GE’s New TLE Series UPS Global Platform Helps Improve Power Usage Effectiveness

To address the increasing power requirements of mission-critical facilities, GE recently introduced its new TLE Series uninterruptible power supply (UPS) global platform. The TLE Series transformer-less, three-phase UPS applies GE’s technology to provide facilities with operating efficiencies.

The TLE UPS is the highest efficiency UPS on the market, Harry Handlin, director of Critical Power Applications for GE, tells 5 Minute Briefing.  “It has an overall efficiency of 96.5% in double conversion mode, which is the most stringent protection. And then it will also - in multi-node or what we call eBoost, which is a high-efficiency mode - give you 99% efficiency. What that means for the data center is that it reduces their power bill - makes their electrical distribution chain to power their IT - much more efficient, and will lower their PUE [power usage effectiveness - the total facility power divided by the IT power]. You want to get the PUE as close to one as you can. Most data centers today are at about a 1.8 PUE. 

In addition, according to GE, the TLE Series delivers clean power quality, including low-input harmonics, high-input power factor and low-output voltage distortion, to the critical loads.

The TLE Series is offered in both UL and CE versions. The CE version spans up to 1.2 MW, while the UL version ranges up to 1.5 MW. The TLE 160-kilowatt (kW) to 400-kW, CE-rated products are available now; and the UL-rated products will be available throughout 2013 with the higher power ranges available in 2014.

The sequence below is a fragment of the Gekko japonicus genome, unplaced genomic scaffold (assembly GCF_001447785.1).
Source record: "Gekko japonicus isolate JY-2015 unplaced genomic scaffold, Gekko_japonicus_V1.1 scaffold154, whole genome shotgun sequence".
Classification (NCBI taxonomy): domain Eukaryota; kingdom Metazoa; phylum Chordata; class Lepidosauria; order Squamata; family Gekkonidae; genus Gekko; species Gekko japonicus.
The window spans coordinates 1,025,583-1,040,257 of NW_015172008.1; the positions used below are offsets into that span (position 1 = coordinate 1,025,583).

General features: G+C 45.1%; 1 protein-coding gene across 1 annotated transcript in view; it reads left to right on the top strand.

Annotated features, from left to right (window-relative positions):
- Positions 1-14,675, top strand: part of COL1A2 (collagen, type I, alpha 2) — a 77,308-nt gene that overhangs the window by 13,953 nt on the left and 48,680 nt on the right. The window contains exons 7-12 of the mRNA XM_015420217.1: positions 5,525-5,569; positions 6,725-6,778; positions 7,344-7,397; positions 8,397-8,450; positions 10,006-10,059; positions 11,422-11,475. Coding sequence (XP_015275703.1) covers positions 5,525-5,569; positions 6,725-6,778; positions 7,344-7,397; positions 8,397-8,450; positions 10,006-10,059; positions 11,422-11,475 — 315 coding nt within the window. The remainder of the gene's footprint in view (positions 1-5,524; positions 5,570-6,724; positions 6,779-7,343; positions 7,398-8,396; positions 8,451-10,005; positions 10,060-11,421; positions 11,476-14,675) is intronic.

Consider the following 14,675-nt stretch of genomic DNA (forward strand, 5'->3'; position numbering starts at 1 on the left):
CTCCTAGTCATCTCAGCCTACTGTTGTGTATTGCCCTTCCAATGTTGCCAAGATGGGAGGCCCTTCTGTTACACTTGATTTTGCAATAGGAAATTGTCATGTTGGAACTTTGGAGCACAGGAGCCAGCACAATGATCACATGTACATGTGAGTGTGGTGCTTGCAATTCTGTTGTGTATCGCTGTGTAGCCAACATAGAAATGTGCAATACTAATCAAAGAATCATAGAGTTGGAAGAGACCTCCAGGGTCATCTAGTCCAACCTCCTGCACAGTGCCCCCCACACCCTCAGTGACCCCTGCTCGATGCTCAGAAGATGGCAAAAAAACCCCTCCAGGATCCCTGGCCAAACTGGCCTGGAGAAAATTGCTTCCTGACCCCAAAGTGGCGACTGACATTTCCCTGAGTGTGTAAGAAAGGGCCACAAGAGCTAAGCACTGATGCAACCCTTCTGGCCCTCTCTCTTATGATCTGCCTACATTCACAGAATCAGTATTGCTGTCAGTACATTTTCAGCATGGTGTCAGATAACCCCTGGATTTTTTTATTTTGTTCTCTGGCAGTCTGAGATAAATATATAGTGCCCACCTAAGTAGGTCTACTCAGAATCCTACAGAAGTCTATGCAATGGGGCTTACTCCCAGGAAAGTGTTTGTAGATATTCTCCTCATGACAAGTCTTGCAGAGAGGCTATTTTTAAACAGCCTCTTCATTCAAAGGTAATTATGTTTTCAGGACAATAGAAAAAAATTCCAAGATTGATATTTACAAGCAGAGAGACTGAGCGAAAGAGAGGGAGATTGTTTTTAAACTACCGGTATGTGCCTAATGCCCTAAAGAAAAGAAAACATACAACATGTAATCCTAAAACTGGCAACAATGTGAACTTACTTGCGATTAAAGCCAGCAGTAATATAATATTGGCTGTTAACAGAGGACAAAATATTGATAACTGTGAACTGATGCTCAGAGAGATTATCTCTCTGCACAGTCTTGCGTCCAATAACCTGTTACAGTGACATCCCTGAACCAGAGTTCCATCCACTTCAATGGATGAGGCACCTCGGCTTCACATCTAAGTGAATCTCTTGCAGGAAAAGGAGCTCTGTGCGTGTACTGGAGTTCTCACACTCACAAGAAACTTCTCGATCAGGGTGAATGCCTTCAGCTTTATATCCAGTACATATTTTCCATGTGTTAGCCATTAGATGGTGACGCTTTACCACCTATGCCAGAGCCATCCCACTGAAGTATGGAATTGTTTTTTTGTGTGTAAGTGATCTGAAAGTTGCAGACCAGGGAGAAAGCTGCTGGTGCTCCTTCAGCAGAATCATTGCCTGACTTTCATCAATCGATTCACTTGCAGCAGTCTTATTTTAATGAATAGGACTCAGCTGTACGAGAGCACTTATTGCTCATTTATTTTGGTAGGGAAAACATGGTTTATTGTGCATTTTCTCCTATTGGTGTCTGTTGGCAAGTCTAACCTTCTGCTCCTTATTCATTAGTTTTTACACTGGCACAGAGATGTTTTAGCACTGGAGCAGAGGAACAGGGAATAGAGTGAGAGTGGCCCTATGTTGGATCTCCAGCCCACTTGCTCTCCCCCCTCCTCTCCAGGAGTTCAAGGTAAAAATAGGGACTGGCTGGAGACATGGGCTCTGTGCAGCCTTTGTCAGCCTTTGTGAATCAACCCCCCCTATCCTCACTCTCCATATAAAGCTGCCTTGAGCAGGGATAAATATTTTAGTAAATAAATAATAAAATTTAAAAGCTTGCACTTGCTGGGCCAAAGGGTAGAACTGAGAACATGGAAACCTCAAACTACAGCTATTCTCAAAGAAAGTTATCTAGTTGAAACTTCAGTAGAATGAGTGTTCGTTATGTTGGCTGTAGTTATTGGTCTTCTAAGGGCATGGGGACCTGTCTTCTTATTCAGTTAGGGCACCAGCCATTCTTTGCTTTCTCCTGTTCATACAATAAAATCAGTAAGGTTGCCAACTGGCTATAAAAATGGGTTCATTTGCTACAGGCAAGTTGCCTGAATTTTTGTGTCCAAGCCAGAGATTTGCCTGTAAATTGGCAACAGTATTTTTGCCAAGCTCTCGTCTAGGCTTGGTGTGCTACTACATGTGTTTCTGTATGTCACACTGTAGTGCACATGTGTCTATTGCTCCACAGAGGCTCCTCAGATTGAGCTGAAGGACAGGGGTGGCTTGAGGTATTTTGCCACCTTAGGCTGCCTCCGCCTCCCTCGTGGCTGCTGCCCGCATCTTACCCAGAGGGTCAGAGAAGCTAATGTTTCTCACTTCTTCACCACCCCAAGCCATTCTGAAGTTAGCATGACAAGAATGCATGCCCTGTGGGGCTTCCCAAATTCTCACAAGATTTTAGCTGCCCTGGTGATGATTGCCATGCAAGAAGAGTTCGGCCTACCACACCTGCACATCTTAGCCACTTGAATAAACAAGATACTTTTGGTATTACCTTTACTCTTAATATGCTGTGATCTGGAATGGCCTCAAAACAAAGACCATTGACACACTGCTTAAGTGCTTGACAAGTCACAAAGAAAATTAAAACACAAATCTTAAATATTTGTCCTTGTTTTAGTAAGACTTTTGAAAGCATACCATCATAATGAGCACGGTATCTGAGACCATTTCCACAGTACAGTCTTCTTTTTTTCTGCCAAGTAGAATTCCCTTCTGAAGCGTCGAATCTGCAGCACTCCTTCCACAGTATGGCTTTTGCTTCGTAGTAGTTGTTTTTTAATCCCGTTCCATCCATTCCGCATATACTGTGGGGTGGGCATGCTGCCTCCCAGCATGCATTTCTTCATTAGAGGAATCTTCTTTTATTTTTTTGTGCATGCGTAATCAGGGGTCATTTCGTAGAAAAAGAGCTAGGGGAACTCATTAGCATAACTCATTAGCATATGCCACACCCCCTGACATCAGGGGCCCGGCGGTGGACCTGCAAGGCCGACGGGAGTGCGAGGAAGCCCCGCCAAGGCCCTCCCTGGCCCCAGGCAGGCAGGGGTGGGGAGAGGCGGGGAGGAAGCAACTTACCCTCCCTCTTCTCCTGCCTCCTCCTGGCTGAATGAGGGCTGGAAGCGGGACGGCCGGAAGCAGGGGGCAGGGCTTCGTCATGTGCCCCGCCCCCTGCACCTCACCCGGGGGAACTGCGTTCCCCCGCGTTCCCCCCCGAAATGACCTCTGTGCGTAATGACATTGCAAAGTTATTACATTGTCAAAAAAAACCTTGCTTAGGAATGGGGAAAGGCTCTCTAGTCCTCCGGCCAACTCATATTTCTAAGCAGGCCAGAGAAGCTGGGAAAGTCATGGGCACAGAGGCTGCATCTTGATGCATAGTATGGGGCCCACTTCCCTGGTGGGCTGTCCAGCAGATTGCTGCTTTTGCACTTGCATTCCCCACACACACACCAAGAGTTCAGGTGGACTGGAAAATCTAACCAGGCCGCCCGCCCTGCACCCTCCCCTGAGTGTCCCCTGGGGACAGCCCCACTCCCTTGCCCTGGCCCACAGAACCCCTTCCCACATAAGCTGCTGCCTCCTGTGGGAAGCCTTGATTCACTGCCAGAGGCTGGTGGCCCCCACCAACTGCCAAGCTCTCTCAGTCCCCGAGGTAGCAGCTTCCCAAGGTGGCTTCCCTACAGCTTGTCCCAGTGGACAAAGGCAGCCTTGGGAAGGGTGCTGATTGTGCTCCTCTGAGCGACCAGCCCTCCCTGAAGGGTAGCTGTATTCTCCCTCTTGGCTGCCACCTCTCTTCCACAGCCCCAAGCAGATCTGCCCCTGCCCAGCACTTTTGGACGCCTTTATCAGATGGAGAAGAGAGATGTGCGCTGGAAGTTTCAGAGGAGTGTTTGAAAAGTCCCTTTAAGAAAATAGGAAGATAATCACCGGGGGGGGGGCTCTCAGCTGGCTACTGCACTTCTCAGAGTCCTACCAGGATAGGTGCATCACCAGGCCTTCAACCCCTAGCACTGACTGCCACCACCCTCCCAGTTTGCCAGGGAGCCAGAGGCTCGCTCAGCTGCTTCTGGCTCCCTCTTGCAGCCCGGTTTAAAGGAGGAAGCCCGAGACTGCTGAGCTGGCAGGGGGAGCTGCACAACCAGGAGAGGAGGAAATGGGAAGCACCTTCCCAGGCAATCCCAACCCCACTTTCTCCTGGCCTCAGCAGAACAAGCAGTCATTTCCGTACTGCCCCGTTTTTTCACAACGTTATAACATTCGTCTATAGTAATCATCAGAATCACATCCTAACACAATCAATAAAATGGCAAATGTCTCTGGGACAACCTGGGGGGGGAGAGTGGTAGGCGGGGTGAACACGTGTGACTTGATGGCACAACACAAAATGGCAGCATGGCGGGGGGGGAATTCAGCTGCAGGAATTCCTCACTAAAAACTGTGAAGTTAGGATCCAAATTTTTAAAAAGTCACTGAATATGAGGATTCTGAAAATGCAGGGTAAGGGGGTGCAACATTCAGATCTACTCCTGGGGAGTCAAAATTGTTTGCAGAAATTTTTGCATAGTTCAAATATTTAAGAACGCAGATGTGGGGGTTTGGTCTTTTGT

Moreover, GE says the platform offers a high level of power density, a measure of the amount of power output compared to the product’s size or footprint, which reduces the overall capital expense of installation. The small footprint makes the TLE well-suited for both new construction and retrofit applications where space optimization is a priority. GE’s proven Redundant Parallel Architecture (RPA) provides the TLE Series with the ability to connect up to six TLE modules together for high-capacity system redundancy and higher reliability. The RPA system eliminates single points of failure, ensuring the load is protected in the event a single UPS module is out of service. 

The cost of power is a very big concern for data centers, notes Handlin. “What it costs to operate the UPS over the life of the equipment - which is typically 10 to 15 years - is actually more than the initial price of the UPS module. Power consumption is very important.”

The TLE Series will be shipped in a phased release starting with smaller units in the third quarter of this year and going through the second quarter of 2014, based on units that go from 250kW up to 1.5MW in increments of 250 kW.

To learn more about GE’s Critical Power business, visit